Gamera 2: Attack of Legion

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Gamera 2: Attack of Legion
Theatrical release poster
Directed byShusuke Kaneko
Screenplay byKazunori Ito[1]
Produced by
  • Tsutomu Tsuchikawa
  • Myuki Nanri
  • Naoki Sato
  • Satoyuki Minami
  • Tetsuya Ikeda
  • Takeyoshi Hosaka
  • Hideko Sawada
  • Tadamaza Tsuruta
  • Kazuto Kojima
  • Kazuhiro Igarashi[1]
Starring
CinematographyJunichi Tozawa[1]
Edited byShizuo Arakawa[1]
Music byKow Otani[1]
Production
companies
Distributed byToho
Release date
  • 13 July 1996 (1996-07-13) (Japan)
Running time
100 minutes[1]
CountryJapan
LanguageJapanese
Budget$5 million[2]
Box office$6.5 million[3]
Models of the monsters used for filming on an exhibition.

Gamera 2: Attack of Legion (ガメラ2 レギオン襲来, Gamera Tsū: Region Shūrai, lit.'Gamera 2: Invasion of Legion')[a] is a 1996 Japanese kaiju film directed by Shusuke Kaneko, with special effects by Shinji Higuchi. Produced by Daiei Film and distributed by Toho, the film is the 10th entry in the Gamera film series, as well as the second film in the franchise's Heisei period, serving as a direct sequel to the 1995 film Gamera: Guardian of the Universe. The film stars Toshiyuki Nagashima, Miki Mizuno, Tamotsu Ishibashi, and Mitsuru Fukikoshi, with Ayako Fujitani and Yukijirō Hotaru reprising their roles from the previous film, and with Akira Ohashi portraying the giant turtle monster Gamera.

Gamera 2: Attack of Legion also features Mizuho Yoshida as Legion, a race of insectoid extraterrestrials that invade Earth, prompting Gamera to come to the planet's defense. The film was released theatrically in Japan on July 13, 1996, and was followed by Gamera 3: Revenge of Iris in 1999.

A variety series How Do You Like Wednesday? is largely inspired by the trilogy, and several music and telops and formats used for trailers and various scenes of the program are reused from the trilogy. As the film features Hokkaido, Yō Ōizumi, Takayuki Suzui, and Ken Yasuda appeared as extras, making it the first film career for Ōizumi.[6][7]

Plot[edit]

One year after the battle between Gamera and Gyaos, Japan is invaded by a race of insect-like, silicon-based alien life forms dubbed Legion, that attempt to make Earth their new home. Gamera returns to Japan in order to defeat the aliens.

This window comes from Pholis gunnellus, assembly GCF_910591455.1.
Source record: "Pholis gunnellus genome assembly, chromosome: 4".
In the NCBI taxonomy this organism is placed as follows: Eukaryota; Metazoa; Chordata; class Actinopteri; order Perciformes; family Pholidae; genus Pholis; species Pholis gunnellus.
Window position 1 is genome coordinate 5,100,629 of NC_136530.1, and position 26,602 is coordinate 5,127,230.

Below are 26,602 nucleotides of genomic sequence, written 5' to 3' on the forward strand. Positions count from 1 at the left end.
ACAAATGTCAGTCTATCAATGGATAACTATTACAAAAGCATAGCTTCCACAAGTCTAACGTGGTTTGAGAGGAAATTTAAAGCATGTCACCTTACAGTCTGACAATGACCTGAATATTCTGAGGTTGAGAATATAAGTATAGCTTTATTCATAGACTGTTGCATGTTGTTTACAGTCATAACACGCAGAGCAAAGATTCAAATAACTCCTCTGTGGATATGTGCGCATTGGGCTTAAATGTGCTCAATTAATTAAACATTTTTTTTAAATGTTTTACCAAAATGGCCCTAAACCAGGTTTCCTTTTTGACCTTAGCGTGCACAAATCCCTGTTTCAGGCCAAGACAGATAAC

Cast[edit]

  • Toshiyuki Nagashima as JGSDF Chemical School Officer Lieutenant Colonel Watarase.
  • Miki Mizuno as Midori Honami, a curator at the Sapporo Science Center.
  • Tamotsu Ishibashi as JGSDF Captain Hanatani.
  • Mitsuru Fukikoshi as NTT Network Engineer Obitsu,.
  • Ayako Fujitani as Asagi Kusanagi, a young girl with a psychic connection to Gamera.
  • Yûsuke Kawazu as Akio Nojiri, Honami's superior.
  • Akira Ohashi as the titular Gamera, an large, ancient turtle-like Kaiju.
  • Mizuho Yoshida as Legion, an alien species and the film's antagonist.
  • Yukijirō Hotaru as beer factory guardsman and former Fukuoka police officer Osako, who witnessed the encounter with Gyaos in the previous film.

Production[edit]

The film began production in 1995. [8] Shortly after it was announced A.D. Vision would give the first film a theatrical release, it was further announced that the sequel was now in post-production under the then working title of Gamera 2: Raygion Attacks with the first film's creative team returning. [2]

Release[edit]

Gamera 2: Attack of Legion was released theatrically in Japan on July 13, 1996, where it was distributed by Toho.[1] It was released directly to video on DVD in the United States in 2003 by ADV Films.[1]

Reception[edit]

The film was the first daikaiju film to win the Nihon SF Taisho Award (the Japanese Nebula Award) in 1996.[9] This decision sparked a fierce debate in the Japanese Science Fiction community, with many critics arguing that it signaled the decline of Japanese SF literature.[10]

See also[edit]

Notes[edit]

  1. ^ Also known as Gamera 2: Advent of Legion[4] and Gamera 2: Assault of Legion[5]

References[edit]

  1. ^ a b c d e f g h i Galbraith IV 2008, p. 395.
  2. ^ a b Ryfle, Steve (August 1996). "Gamera Invades U.S." Cinefantastique. Fourth Castle Micromedia. Retrieved January 8, 2024.
  3. ^ "Gamera". Toho Kingdom.
  4. ^ Song-ho, Kim (November 11, 2009). "Gamera Invades Korea". SciFi Japan. Retrieved October 19, 2017.
  5. ^ Ragone, August (May 12, 2016). "Heisei Gamera 4K Digital Restoration Box Ultimate Blu-ray Package Dropping July 22nd". The Good, the Bad, and Godzilla. Retrieved October 19, 2017.
  6. ^ Tadahisa Fujimura, 2008, Official Staff Blog
  7. ^ 「まだ誰も見たことがない大泉洋」|最新作『騙し絵の牙』までの軌跡
  8. ^ Ryfle, Steve (February 1996). "Gamera: Guardian of the Universe". Cinefantastique. Fourth Castle Micromedia. Retrieved February 24, 2023.
  9. ^ "日本SF大賞" (in Japanese). Science Fiction Writers of Japan. Archived from the original on August 7, 2011. Retrieved June 1, 2009.
  10. ^ Bolton, Christopher. Robot Ghosts and Wired Dreams: Japanese Science Fiction from Origins to Anime University of Minnesota Press, 2007. (ISBN 1452913463)
Bibliography

External links[edit]